- Green Lantern or Van Wilder: The Rise of Hal - 6 January, 2014
- The Internship or Google: A True Underdog Story - 10 December, 2013
- Alien Vs. Predator or Salmon Fishing in the Arctic - 2 December, 2013
The past is a foreign country they say and the future, well, the future is a foreign body, a far away planet in a distant galaxy filled with shiny happy people wandering around with huge smiles and a blank stare, as though freshly lobotomised. Smoking is illegal, caffeine, meat, chocolate, narcotics, guns, anything even vaguely hedonistic is outlawed. Don’t worry there’s still sex, that is, if your definition of sex involves strapping some kind of neural transmitter on top of your head and simulating intercourse through brainwaves. Yes, cyber-sex has come a long way.
Welcome to Los Angeles 2032, where there is a Schwarzenegger Presidential Library, swearing is punishable by automated, on-the-spot fines and everyone is dressed like an extra from Gilbert and Sullivan’s Mikado. Rather than the inevitable dystopian wasteland that we were all expecting, everything is just fine, thank you very much. It is the pinnacle of human civilisation. There is no murder, violence or serious crime. There’s not even a jaywalker to be seen crossing the road with reckless abandon. There is no action.
Flashback 39 years to 1993 and our hero, John “Demolition Man” Spartan, (Sylvester Stallone), a maverick LAPD detective who will stop at nothing to take down his nemesis, the vicious and sadistic Simon Phoenix (Wesley Snipes). Phoenix’s rap sheet spans murder, kidnapping, terrorism, tax evasion. Wait, sorry, that last one is just Wesley Snipes. Spartan manages to capture Phoenix, but at the expense of 30 or so innocent souls being held hostage by the peroxide blonde dungarees wearing maniac. Both of them are held responsible for the deaths and sentenced to decades in cryogenic suspension as punishment.
Phoenix is thawed out in 2032 by scheming scientist and overseer of this brave new world, Dr Cocteau, (Nigel Hawthorne), for the purpose of killing Edgar Friendly, (Denis Leary), an underground refusenik who likes burgers, beer and sex the old-fashioned way. That’s right; thirty seconds of foreplay followed by a minute of awkward humping; none of this newfangled computer interface malarkey. Friendly is the leader of a Mad Max styled group of rebels who pose a direct threat to Dr Cocteau’s utopian vision of an anodyne society where everything is heavily prescribed and regulated. They live hand to mouth in drains and sewers waging a guerilla campaign that is restricted to going topside to steal food supplies every so often.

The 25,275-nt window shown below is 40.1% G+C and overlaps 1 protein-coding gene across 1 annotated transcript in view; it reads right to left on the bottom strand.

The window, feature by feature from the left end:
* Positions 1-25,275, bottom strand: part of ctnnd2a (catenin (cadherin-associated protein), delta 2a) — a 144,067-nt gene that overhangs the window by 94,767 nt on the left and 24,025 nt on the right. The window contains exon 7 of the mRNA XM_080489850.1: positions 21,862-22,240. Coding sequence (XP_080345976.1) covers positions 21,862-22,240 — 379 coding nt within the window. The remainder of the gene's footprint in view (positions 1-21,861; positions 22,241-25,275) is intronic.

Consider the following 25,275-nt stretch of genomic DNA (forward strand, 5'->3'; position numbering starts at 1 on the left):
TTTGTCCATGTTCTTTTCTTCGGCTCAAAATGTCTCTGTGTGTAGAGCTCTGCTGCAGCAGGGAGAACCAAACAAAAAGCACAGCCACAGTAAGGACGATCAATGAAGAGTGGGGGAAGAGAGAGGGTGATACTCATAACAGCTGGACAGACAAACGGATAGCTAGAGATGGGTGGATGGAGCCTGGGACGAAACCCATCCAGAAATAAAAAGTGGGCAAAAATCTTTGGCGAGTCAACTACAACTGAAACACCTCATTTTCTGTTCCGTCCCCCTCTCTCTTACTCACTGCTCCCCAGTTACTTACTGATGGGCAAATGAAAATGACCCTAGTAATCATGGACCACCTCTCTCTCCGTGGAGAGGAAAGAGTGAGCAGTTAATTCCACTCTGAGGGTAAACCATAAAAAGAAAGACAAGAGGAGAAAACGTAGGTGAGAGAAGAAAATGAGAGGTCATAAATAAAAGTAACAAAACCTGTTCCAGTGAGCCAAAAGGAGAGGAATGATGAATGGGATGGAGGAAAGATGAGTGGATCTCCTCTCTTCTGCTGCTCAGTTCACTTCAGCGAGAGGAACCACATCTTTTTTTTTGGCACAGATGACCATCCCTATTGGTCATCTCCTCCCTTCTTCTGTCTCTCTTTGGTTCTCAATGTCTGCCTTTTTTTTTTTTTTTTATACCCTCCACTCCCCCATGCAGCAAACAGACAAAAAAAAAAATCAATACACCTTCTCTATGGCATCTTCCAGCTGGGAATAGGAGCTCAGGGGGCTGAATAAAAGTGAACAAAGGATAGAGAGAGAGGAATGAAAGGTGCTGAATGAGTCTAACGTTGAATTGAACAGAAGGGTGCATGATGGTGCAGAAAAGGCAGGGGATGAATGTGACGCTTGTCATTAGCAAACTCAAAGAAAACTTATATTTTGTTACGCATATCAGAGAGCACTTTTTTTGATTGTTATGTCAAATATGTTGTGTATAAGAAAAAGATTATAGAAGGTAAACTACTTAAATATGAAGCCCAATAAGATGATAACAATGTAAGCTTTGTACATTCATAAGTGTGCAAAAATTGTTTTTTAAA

When Phoenix goes postal and starts offing people after his release from the cryogenic facility, the police of the new century decide that the only way to stop a heavily armed, destructive psychotic is to set a heavily armed, destructive psychotic after him. You guessed it; they defrost Spartan, reinstate him as a policeman and point him in the general direction of Phoenix.
Spartan takes some time to readjust to all the changes that have gone on during his time in frosty incarceration. He is aided in his acclimatisation by perky policewoman Huxley (Sandra Bullock) who is deathly bored of life in the gleaming future and longs for the insecurities, random cruelties and hustle of Spartan’s time.
Together they are able to unravel Cocteau’s machinations and save the life of Friendly and his rabble of subterranean followers. They track Phoenix down to the cryogenic facility where he is attempting to release an army of thawed out maniacs to pillage and pull down the hollow facade of 21st century humanity and plunge civilisation back into the dark ages, well, the nineties. In the spirit of ironic and unusual death sequences, Spartan foils Phoenix by flash freezing him and then smashing his head into a thousand ice cubes. He then contrives to narrowly escape the facility before everything becomes engulfed in one huge fireball.
Stallone is a natural candidate for cryogenic suspension since his acting style is of the iceberg variety: emotionless, frigid and blunt. Snipes is slightly better and relishes capering on-screen like a demented Cabbage Patch kid. Dialogue is at a premium with an explosion scheduled in every few minutes. There’s plenty of slow motion camera panning as we watch both Spartan and Phoenix fly through the air, all guns blazing and to be fair, Demolition Man is Ronseal film-making. It delivers exactly what it says on the tag-line and trailer. Sure, many will scoff at its quirky portrayal of the years to come, but I for one would like to believe that at least one thing is for certain: Arnold Schwarzenegger will become President and, shortly afterwards, everything will become engulfed in one huge fireball.